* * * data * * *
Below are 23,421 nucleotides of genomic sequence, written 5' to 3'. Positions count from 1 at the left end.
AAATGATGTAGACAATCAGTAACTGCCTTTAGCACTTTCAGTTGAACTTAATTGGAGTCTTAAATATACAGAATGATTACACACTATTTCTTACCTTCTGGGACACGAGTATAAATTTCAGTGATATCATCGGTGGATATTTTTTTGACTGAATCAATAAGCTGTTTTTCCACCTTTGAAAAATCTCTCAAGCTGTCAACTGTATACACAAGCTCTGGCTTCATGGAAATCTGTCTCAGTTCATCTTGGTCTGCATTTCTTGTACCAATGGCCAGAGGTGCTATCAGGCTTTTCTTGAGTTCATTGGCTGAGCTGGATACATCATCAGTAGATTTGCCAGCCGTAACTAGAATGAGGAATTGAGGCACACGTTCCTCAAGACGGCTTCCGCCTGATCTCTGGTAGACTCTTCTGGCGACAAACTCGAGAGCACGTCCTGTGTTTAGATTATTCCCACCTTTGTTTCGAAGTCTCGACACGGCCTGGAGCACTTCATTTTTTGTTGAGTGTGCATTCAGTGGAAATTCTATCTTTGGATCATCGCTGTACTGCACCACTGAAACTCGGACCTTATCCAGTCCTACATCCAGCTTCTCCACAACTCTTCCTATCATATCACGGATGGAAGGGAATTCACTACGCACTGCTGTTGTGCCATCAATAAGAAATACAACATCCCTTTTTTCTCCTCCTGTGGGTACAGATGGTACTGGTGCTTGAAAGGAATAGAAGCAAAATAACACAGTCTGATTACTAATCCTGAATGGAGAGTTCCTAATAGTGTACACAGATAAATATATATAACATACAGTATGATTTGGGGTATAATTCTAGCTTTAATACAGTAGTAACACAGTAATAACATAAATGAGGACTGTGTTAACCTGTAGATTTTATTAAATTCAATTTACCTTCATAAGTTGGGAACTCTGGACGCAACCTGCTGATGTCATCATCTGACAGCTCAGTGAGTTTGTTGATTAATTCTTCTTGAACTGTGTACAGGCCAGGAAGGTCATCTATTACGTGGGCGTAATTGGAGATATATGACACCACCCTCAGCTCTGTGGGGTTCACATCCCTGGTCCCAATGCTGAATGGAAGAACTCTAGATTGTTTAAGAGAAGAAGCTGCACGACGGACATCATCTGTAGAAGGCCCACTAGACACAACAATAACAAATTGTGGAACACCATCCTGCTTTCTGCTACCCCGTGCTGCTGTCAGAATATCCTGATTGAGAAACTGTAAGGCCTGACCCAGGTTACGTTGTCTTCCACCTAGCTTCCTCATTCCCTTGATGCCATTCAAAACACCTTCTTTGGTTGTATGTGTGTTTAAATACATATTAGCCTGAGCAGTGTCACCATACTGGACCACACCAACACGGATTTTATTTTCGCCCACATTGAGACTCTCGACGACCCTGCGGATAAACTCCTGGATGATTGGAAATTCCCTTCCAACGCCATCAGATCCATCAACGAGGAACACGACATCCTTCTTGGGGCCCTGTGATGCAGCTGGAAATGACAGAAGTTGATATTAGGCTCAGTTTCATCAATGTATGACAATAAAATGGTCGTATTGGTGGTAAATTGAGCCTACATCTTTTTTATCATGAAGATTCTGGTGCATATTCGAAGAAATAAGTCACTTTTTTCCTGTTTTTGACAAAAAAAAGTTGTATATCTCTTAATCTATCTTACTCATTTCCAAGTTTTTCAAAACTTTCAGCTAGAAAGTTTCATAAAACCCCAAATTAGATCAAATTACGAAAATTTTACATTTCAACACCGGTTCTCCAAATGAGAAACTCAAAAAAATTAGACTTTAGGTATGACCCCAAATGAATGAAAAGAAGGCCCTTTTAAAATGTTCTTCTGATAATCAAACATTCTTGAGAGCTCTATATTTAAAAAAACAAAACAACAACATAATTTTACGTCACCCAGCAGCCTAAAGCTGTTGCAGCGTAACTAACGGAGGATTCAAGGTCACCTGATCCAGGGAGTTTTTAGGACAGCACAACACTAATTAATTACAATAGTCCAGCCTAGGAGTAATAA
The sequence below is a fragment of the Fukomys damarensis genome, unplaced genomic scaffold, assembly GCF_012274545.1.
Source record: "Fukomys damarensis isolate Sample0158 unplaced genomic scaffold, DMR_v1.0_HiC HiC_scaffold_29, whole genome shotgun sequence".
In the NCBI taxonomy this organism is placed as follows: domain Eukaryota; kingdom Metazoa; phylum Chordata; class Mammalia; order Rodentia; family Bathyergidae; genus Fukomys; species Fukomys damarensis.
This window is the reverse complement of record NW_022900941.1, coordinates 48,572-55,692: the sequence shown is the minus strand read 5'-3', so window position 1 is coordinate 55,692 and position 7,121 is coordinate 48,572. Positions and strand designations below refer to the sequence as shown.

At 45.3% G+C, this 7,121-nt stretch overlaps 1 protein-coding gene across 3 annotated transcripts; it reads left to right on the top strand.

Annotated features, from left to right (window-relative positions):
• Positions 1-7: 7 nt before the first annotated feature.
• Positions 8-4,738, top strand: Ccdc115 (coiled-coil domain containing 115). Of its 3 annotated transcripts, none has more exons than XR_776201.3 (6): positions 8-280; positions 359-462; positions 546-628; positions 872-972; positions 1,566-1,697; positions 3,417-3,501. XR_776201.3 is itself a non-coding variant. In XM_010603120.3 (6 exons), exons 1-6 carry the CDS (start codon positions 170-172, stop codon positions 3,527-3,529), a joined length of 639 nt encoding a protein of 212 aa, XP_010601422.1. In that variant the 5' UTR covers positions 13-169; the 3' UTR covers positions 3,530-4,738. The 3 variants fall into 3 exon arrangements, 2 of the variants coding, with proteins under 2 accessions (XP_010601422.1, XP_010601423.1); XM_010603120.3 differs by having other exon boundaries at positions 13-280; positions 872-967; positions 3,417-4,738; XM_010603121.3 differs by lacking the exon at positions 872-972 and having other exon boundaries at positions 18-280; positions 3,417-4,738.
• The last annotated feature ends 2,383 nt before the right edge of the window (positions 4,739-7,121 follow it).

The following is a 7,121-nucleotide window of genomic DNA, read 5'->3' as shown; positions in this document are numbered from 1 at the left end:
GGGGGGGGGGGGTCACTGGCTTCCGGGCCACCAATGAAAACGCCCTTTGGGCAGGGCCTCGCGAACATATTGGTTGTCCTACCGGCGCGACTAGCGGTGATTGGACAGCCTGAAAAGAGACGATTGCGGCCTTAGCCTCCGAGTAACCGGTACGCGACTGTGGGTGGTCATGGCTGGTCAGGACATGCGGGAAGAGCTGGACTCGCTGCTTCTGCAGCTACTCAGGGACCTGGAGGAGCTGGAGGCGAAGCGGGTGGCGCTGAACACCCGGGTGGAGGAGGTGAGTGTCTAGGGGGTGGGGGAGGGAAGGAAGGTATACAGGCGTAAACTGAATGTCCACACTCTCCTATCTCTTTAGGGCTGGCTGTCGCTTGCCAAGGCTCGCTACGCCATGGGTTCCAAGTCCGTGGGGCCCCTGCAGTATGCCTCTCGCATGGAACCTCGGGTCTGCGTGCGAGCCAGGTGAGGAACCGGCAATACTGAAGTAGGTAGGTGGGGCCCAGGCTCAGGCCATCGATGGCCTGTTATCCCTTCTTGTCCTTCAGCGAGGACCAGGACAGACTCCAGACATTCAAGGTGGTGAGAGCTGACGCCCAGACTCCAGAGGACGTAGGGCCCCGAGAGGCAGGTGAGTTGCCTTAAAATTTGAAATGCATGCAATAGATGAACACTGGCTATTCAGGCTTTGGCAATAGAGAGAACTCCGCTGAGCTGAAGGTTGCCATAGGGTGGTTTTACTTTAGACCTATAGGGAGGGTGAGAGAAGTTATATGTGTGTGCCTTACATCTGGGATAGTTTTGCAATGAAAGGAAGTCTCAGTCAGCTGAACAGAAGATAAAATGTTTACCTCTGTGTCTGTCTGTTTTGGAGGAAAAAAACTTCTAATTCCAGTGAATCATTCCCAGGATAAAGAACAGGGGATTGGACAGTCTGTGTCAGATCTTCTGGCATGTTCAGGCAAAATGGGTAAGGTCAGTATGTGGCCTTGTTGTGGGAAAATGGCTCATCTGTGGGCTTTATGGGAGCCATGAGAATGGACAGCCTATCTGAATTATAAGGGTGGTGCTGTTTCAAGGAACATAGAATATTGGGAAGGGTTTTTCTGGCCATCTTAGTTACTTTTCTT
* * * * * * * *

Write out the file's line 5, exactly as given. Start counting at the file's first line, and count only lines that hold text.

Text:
In the NCBI taxonomy this organism is placed as follows: domain Eukaryota; kingdom Metazoa; phylum Chordata; class Mammalia; order Rodentia; family Bathyergidae; genus Fukomys; species Fukomys damarensis.